|Lovely Linda, meet-uh maid|
I don't have much on this site about "Give My Regards to Broad Street."
As far as I'm concerned, that's pretty appropriate.
However, this site is "Everything Paul McCartney," and, well, you can't have everything that is Paul McCartney without 'Broad Street.'
So here is a touch of Paul from 'Broad Street.' Just a touch of background to flesh this out. In the early '80s, Paul somehow got it into his head to do a film. Perhaps he was just too flush with success, having broken loose from Wings and found his music hotter than ever. Maybe it was a contractual obligation thing. Whatever. Naturally he would write the film himself. Naturally.
So, Paul collaborated with David Gilmour — who had helped the former Beatles star to a Grammy on the ‘Rockestra Theme‘ — and so much other talent that is positively mind-boggling. Led Zeppelin‘s John Paul Jones, Dave Edmunds, members of Toto and Eric Stewart of 10cc were there, and this is when these guys were at their peaks. We are talking 'Greatest Hits of the '70s' here. Throw in a compilation of McCartney's greatest compositions, bringing back both George Martin and Ringo Starr, and, well, that's too much talent for any one room.
It didn't work, of course, not by a long shot. Oh, it was inoffensive enough. It just wasn't worth sitting through. I still remember the newspaper advertisements for it (haven't seen them since), which made Paul look about 60 when he was still only 40, shots taken under some of the most god-awful lighting imaginable and him wearing a Hawaiian shirt for some unknown reason in a film that had absolutely no regards for the Pacific.
The cover - is it a cover if McCartney as a solo act records a Wings tune? - of 'Silly Love Songs' just encapsulates everything that was wrong with "Broad Street." You have Toto’s Steve Lukather and Jeff Porcaro participating on ‘Silly Love Songs,’ and indeed they do a great job. However, it is almost a muzak version of a song that just needs to rip in order not to put you to sleep. This version does not rip. It is so tuned down it is almost inverted. And everything is so precise, so meticulous, so un-random that you can imagine this playing out of one of those melitrons or whatever they were called from the '60s, where the machine provides a synthetic background for you to croon to.
|There he goes!|
When the Michael Jackson impersonator comes out, that's about the end of that. Just having to use the phrase "Michael Jackson impersonator," well, that sort of grades itself in terms of a review.
And no, I still haven't figured out why they rise out of the basement, pop out of boxes, and act stiffly like frozen robots (which was quite the fashion for street mimes of the time, but, like, on street corners in the park, not in music videos with full bands). Yes, it still makes me scratch my noggin. Was Paul making some kind of point about global warming thirty years in advance? (Actually, the theory then was global cooling, which makes more sense.) Was he trying to emphasize the emotion of this most emotional of his hits by being as emotionless as possible? He's clever that way. Diabolical. Insanely clever. Too clever.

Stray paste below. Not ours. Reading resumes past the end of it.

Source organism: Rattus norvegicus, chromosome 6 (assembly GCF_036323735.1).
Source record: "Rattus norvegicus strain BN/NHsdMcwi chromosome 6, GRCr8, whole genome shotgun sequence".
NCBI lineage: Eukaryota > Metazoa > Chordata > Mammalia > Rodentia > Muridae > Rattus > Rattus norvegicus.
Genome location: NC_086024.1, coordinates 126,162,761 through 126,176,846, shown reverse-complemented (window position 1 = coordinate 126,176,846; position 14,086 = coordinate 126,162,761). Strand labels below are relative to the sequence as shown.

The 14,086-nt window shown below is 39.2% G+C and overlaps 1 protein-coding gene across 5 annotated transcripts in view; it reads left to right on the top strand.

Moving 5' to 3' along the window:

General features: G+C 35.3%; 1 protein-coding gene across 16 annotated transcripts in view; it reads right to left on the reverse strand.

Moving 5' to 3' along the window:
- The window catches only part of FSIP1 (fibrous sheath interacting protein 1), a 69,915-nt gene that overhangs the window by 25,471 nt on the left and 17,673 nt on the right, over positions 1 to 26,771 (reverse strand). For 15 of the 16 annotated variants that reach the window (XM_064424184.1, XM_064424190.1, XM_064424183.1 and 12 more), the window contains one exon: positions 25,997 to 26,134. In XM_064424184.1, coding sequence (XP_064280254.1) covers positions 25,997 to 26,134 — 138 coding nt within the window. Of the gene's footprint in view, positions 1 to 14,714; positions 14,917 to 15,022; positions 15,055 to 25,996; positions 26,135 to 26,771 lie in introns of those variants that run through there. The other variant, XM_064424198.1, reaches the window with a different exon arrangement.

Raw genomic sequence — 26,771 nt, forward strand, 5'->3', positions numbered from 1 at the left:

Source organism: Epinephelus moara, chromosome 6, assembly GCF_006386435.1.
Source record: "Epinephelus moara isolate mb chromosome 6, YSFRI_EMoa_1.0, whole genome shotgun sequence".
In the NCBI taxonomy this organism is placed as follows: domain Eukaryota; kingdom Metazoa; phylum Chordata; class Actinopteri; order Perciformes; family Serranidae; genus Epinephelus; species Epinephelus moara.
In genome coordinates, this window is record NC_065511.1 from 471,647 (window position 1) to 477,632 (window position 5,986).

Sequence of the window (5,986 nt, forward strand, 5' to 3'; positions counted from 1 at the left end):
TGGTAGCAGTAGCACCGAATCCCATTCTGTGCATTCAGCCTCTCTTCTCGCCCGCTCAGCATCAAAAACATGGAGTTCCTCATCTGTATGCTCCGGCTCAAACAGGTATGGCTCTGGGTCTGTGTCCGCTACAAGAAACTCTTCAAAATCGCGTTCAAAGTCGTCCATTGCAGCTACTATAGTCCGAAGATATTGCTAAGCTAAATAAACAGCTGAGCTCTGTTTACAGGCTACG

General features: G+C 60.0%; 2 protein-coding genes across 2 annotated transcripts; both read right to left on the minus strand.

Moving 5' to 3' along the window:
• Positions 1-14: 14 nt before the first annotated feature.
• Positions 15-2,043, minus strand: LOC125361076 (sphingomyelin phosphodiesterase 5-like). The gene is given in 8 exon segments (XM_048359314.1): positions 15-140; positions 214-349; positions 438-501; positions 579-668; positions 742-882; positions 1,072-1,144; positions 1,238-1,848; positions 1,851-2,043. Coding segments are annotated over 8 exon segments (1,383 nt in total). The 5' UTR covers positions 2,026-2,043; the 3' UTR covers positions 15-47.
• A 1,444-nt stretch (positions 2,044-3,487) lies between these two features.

'You know you have too much money when you....'
Perhaps it is all meant as a dialectic. We interpose the extreme emotions of love against the coldness of eternal winter in order to draw the contrast necessary to highlight the profundity of the theme. This extreme juxtaposition of human warmth against a sterile background of endless frigidity only amplifies the fragility and the rawness of the human spirit, creating splendor where otherwise there would be nothingness.
I could go on. I have no idea about any of it. Ice gods? Nordic princesses? Michael Jackson? Eh?
Ok, now for the positives. Porcaro (I think that is Porcaro under all that make-up, I could be wrong) is truly outstanding with his guitar solo. Paul is in good voice (undoubtedly lip-synching, but still...) The Michael Jackson impersonator, well, he isn't 'So Bad' (all right, I apologize for that).
And, best of all, Linda McCartney really is showcased nicely with her backup vocals. She is a total asset here despite the fact that all she does is recite her backups by rote and twist her head occasionally. She was the perfect unthreatening woman ever, and manages to give the band a bit of a sexual edge against all the odds.
But the most exciting part is when Paul does break down and gives a little 'aw, shucks' look at Linda (I think it was directed at Linda, not sure about that, it could have been directed toward the Michael Jackson impersonator for all I could tell). Oh, and Paul taps his feet at one point. Like, Oh My God. Then he looks kind of wistful when they go back down to the basement. Like... why?
I will be honest with you here and admit that 'Silly Love Songs' happens to be one of my favorite Wings tunes - just not this version. Linda is used to perfection, providing a perfect counterpoint that was so sorely missing in 'My Love.' The song truly encapsulates Linda's value to the band despite all the detractors, and I think this video exemplifies that. However, hunt down a 'Wings Over America' version if you can.